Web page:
Ectopic/ Malrotated Kidney/ Horshoe Kidney

What is an ectopic kidney?

An ectopic kidney is a birth condition that involves an irregular location of the kidney. In most cases, there are no complaints to people with an ectopic kidney. Among some, urine complications, such as blockage of the bladder, inflammation, or urinary stones, can occur from the ectopic kidney. Scientists reveal that only one person experiences an ectopic kidney from 1,000 persons.

What makes a kidney ectopic?

The kidneys of a baby first emerge as buds in the pelvic near the bladder during fetal development. As the fetal kidneys grow, they slowly climb into the usual position near the back of the rib cage. Occasionally one of the kidneys doesn’t go up. After taking part in climbing development, it can stop. And in the pelvis, it can live. There are seldom 2 ectopic kidneys for an infant.

What triggers a malrotated kidney?

Until conception, as the kidneys shift location and orientation they usually proceed through a series of complicated developmental phases. Malrotated kidneys arise where such measures are not usually done and the kidney finishes in an irregular location or orientation. In addition, sonograms are readily treated for malrotated kidneys. Kidney abnormalities are often found in a child who is otherwise healthy, sometimes noticed in a prenatal sonogram before birth, and are unlikely to affect health. In adults, malrotation of the kidney may be seen if a person has a completely different reason for having body imaging.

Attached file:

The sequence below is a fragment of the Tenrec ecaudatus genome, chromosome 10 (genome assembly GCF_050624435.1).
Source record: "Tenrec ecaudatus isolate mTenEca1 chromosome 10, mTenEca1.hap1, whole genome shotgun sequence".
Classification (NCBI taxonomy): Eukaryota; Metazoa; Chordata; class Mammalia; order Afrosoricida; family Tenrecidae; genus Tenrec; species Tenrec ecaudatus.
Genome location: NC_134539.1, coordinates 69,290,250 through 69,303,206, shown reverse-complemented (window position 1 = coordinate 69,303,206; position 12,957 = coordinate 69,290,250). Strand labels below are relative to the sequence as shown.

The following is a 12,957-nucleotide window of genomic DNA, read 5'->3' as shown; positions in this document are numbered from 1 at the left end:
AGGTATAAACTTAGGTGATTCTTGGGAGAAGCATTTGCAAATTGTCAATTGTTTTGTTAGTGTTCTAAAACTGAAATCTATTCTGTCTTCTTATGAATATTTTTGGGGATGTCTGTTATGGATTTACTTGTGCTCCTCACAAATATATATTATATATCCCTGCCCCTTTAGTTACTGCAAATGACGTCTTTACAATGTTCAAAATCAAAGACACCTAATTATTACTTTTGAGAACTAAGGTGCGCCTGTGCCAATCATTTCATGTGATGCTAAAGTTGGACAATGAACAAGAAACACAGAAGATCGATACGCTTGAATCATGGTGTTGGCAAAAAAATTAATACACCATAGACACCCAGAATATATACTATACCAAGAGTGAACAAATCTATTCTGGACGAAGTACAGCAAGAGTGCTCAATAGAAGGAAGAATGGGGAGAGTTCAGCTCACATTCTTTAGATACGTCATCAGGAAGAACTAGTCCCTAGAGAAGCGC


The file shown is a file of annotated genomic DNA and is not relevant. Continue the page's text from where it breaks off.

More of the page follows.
Horseshoe Kidney

Majority of people are born with 2 kidneys. Yet the kidneys also join together. If you or your child has this disorder, the details below may help you speak with your urologist. In approximately 1 in 500 children, horseshoe kidney occurs. This occurs when the kidneys shift into their usual place during fetal development. The kidneys with horseshoes are fused together at the lower end or base as the kidneys of the fetus rise from the pelvic area. As a horseshoe, they form into a U form. This is expected to occur more often in men than in women.

Signs or symptoms

Symptoms of this abnormality can be seen in up to 7 out of 10 children and adults.These may contain:

  • Severe pain in the uterus
  • Blocks of the renal or kidney stones
  • Nausea
  • Infections of the urinary tract

Treatment for an ectopic kidney

If you do not find a blockage of your urinary function normal, then no ectopic kidney treatment will be needed. If there is some improvement, the doctor will keep track of the condition. If tests indicate that obstruction is present, surgery may be needed to correct the kidney position to ensure better urine drainage. The surgeon may attach the ureter to the bladder in order to correct reflux and keep the urine from flowing into the bladder.

Treatment for Horseshoe Kidney

If there are no signs, medication might not be needed. There is no solution for horseshoes, however if they present complications, the effects may be treated. Urinary blockage (obstruction) and blockage flow of urine (vesicoureteral reflux) back from the bladder are very common in horseshoe kidney patients. Everything can be resolved by the surgery.

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When do I contact the doctor?

You need to consult the doctor immediately in case of seizures and blackouts. While some of these symptoms may be a result of other medical condition, it is always advisable to receive immediate medical attention. Repeated seizures can cause serious injury and must never be ignored.

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